In this lesson, students will watch and respond to two video clips from the film American Creed in which Chicago Cubs manager Joe Maddon and writer and advocate for civic education Eric Liu reflect on their family histories and the responsibility they feel to participate in and strengthen America’s democracy.
Before hearing Maddon’s and Liu’s American Creed stories, students will first reflect on the ideals they think we share in common as a nation, as well as what barriers get in the way of the realization of these ideals. Then, in the spirit of these activists’ efforts to engage people across difference in shared conversations and experiences, students will discuss the film clips using a strategy that promotes active listening and intellectual engagement. In the end, students will consider how they might choose to participate in the face of today’s many challenges by bringing the ideals they feel we share in common as a nation to realization.
In the full-length version of American Creed, politicians, activists, veterans, and first-generation college students at Stanford University draw connections between their family stories and identities, reflect on what it means to be American, and share their ideas about what we aspire to as a nation. Diplomat Condoleezza Rice, historian David Kennedy, Major League Baseball manager Joe Maddon, and civic entrepreneur Eric Liu are just some of the individuals featured in the film who reflect on the notion of the “American dream” and challenge the viewer to engage in conversations across difference—to really listen to what others have to say and to hear their stories—in order to be reminded of the ideals that we share in common as a nation. The film poses a number of thought-provoking questions: “What is our common aspiration in the United States?” “What does it mean to be American?” and “In a fractured nation, what ideals do we hold in common?” While American Creed does not offer any definitive answers to these questions, the men and women featured in this film—through their commitment to service and fostering civil discourse—offer viewers a glimpse of what working together, in the words of David Kennedy, “to build and sustain healthy communities and not just individual lives” might look like.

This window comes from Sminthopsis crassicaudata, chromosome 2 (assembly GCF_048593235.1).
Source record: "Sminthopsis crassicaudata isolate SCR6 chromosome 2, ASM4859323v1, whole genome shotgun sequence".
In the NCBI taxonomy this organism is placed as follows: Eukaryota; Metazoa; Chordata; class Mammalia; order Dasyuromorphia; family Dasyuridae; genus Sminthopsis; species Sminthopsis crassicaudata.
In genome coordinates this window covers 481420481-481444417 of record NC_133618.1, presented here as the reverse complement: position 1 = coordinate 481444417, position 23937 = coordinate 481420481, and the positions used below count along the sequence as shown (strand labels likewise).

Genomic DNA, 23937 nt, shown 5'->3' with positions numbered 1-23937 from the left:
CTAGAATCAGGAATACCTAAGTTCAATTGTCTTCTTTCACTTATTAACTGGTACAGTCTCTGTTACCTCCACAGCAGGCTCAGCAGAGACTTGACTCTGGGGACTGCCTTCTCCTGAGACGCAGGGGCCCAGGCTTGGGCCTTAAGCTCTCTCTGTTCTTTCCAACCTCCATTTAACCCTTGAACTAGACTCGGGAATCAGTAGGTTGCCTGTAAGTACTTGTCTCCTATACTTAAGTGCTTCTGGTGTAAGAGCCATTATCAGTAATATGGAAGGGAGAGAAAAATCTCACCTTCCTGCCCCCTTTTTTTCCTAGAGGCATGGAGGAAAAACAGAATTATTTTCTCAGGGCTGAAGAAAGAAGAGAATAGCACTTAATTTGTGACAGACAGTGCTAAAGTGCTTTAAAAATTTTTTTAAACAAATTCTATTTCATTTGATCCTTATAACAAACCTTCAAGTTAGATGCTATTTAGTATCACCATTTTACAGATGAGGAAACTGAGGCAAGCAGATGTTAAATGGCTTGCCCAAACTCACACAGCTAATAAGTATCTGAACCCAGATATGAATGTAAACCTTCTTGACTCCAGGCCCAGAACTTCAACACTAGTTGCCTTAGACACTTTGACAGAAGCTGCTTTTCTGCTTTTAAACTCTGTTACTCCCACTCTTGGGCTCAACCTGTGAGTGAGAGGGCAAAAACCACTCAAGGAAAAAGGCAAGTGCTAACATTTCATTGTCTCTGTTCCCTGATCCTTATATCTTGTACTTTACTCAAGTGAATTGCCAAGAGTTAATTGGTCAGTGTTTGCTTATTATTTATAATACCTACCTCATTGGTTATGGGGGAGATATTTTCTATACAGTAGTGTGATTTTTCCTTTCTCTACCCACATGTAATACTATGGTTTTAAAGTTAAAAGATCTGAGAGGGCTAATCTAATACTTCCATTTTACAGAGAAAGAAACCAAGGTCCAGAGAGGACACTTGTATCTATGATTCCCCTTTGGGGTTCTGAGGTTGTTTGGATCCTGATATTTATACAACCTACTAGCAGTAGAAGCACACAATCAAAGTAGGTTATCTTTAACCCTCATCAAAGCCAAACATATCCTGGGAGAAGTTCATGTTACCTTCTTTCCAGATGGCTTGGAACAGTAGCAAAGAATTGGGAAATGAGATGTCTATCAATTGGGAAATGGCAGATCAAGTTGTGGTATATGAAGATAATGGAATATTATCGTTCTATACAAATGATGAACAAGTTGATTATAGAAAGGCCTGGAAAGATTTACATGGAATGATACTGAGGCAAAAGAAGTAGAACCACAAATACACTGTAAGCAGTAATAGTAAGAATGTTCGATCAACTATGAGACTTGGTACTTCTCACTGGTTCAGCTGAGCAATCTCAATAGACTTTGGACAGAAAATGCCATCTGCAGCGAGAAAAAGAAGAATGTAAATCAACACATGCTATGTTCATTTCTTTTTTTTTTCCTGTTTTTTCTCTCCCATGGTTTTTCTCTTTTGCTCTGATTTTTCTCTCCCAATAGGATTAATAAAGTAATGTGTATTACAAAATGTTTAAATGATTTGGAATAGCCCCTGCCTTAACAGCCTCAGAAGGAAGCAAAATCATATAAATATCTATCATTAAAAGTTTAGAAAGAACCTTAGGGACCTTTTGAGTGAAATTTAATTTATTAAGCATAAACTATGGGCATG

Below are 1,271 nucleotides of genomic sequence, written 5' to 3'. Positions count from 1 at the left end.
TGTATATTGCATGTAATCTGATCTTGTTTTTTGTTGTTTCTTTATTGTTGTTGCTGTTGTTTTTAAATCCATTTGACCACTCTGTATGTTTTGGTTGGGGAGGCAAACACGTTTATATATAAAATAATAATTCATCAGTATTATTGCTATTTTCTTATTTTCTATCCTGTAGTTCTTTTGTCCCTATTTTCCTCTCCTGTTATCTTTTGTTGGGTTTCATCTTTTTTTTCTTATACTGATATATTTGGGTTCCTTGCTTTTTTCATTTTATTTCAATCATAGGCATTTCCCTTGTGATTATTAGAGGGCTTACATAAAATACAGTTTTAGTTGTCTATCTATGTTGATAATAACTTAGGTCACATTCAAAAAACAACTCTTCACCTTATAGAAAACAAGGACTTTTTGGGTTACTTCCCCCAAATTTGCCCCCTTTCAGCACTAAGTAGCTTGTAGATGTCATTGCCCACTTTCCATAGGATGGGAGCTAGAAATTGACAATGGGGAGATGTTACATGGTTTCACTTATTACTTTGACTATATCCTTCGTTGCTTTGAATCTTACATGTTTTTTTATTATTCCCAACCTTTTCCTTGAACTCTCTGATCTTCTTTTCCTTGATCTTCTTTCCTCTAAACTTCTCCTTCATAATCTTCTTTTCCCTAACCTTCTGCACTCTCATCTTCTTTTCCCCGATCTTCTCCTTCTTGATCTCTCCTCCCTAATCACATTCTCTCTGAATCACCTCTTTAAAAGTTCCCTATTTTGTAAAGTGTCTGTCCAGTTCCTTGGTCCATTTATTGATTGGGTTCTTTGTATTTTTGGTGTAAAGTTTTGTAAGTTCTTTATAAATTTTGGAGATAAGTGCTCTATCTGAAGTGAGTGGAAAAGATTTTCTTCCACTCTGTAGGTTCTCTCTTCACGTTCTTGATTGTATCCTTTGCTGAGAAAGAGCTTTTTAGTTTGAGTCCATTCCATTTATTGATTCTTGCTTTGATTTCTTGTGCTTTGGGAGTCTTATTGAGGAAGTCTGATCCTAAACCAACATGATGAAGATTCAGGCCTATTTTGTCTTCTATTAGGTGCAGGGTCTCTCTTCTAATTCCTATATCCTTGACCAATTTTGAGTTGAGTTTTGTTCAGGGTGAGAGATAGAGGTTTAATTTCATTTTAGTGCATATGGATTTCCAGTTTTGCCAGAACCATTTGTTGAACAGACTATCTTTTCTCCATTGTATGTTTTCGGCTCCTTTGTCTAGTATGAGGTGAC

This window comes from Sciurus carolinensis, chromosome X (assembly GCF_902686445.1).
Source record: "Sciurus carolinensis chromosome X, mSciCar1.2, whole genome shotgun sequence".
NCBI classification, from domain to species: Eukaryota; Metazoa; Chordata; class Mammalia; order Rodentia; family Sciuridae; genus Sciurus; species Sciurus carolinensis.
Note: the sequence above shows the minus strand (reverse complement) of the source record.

Living Room Conversations
If you are interested in and have time for a third American Creed video clip, consider showing the video A Living Room Conversation: Mark Meckler and Joan Blades, Tea Party and Move On (10:45). In this clip, Mark Meckler, co-founder of the Tea Party Patriots, and Joan Blades, co-founder of Moveon.org, both invite two friends to engage in a Living Room Conversation at Blades’s home in Berkeley, California, with the goal of fostering understanding through civil discourse. After watching the video segment, students might discuss the following questions:
- How do Meckler and Blades connect to or extend your understanding about what ideals are American ideals and what can get in the way of realizing those ideals?
- What examples do Meckler and Blades provide about how can we work together to overcome the divisions in our society?
Return to American Creed Educator Resources